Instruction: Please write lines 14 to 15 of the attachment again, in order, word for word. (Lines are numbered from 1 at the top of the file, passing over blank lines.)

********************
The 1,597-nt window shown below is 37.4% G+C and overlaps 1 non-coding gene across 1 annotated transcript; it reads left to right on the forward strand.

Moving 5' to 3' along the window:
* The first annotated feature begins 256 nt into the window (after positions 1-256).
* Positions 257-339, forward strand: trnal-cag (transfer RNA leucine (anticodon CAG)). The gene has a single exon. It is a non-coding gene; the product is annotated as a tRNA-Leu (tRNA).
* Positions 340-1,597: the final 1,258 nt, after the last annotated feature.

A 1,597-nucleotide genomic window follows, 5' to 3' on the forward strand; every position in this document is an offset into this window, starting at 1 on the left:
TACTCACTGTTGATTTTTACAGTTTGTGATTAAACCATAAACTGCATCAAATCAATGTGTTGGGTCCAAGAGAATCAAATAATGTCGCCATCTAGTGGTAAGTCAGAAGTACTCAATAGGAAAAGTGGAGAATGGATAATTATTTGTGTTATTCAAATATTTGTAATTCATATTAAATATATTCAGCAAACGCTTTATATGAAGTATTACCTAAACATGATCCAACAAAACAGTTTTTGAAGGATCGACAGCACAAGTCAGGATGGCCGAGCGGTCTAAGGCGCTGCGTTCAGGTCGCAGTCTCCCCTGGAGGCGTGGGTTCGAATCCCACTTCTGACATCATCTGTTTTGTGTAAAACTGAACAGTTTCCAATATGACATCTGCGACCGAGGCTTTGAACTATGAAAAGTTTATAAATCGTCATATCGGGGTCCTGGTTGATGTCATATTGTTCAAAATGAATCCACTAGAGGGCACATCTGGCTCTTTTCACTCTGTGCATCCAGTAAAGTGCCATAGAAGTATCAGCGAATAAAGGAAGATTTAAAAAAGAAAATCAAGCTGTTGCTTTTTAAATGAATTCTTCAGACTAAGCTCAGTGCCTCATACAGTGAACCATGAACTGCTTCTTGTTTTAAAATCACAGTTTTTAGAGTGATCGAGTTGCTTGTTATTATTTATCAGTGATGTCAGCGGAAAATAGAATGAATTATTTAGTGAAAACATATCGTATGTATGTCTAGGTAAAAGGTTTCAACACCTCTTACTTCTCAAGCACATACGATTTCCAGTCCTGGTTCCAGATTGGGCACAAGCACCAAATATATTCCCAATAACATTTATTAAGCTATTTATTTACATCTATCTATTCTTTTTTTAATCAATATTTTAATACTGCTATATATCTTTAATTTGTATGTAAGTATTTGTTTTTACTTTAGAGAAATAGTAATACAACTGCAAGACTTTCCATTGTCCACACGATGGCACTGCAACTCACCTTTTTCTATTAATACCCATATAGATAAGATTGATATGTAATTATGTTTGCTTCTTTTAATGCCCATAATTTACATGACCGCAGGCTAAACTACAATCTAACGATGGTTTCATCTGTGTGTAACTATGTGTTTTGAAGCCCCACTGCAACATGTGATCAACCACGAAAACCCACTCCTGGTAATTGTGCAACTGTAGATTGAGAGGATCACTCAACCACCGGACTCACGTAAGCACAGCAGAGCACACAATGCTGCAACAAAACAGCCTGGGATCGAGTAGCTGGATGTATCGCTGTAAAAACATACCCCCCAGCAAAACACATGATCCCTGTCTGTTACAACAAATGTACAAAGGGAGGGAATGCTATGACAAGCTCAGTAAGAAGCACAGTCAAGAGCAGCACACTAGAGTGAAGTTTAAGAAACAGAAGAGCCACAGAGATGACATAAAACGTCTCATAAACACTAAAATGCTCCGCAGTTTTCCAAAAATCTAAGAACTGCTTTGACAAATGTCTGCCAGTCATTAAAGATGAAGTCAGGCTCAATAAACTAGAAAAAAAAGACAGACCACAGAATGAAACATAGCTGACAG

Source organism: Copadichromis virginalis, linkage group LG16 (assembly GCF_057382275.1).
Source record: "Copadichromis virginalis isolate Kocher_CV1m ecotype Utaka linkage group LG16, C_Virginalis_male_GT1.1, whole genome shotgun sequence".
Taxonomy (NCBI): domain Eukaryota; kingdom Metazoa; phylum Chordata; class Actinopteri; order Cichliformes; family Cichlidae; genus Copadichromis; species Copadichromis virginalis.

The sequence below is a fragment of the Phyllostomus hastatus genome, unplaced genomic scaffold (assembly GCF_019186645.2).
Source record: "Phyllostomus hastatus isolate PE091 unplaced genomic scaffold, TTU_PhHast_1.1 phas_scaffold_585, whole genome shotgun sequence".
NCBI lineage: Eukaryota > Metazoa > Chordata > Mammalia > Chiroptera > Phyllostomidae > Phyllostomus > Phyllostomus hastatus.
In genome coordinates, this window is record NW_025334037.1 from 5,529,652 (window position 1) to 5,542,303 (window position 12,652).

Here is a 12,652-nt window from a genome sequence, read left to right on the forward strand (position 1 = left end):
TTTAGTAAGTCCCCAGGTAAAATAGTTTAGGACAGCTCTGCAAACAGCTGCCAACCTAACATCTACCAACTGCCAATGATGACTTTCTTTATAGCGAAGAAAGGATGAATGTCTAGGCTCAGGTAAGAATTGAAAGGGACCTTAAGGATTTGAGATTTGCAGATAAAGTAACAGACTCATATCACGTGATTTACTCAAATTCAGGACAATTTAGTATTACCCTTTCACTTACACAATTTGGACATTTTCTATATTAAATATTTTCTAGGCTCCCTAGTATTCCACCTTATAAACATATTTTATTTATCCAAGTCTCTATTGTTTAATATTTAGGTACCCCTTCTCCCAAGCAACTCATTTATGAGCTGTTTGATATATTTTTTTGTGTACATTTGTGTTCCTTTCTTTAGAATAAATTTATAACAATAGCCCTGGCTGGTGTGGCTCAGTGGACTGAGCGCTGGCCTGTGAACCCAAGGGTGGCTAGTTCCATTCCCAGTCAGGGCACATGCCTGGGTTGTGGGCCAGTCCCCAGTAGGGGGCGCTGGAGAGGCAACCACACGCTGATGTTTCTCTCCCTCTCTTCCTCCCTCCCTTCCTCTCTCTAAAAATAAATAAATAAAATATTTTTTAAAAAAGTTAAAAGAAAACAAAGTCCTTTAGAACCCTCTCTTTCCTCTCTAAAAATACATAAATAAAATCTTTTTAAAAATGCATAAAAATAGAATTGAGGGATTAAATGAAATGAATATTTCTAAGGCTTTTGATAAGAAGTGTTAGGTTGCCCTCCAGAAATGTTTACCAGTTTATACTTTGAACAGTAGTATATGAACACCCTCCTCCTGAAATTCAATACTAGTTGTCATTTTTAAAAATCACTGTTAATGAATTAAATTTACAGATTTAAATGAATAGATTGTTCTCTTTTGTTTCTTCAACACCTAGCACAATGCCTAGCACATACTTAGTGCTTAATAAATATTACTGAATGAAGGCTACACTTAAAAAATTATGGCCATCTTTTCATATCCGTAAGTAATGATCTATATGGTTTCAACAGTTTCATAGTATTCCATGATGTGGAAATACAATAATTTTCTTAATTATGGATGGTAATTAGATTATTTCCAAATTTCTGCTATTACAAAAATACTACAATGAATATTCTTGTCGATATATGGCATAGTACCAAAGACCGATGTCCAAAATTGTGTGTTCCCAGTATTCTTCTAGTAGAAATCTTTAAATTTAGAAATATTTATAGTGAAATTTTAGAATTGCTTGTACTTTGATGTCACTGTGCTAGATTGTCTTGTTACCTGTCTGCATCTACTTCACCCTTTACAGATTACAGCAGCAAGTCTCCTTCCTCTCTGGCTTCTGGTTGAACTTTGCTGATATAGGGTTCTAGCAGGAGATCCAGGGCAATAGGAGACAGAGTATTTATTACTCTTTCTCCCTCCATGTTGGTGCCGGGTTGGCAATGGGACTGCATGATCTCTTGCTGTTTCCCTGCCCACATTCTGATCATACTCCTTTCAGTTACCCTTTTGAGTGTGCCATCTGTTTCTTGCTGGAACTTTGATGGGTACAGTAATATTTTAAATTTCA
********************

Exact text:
In genome coordinates, this window is record NW_025334037.1 from 5,529,652 (window position 1) to 5,542,303 (window position 12,652).

Here is a 12,652-nt window from a genome sequence, read left to right on the forward strand (position 1 = left end):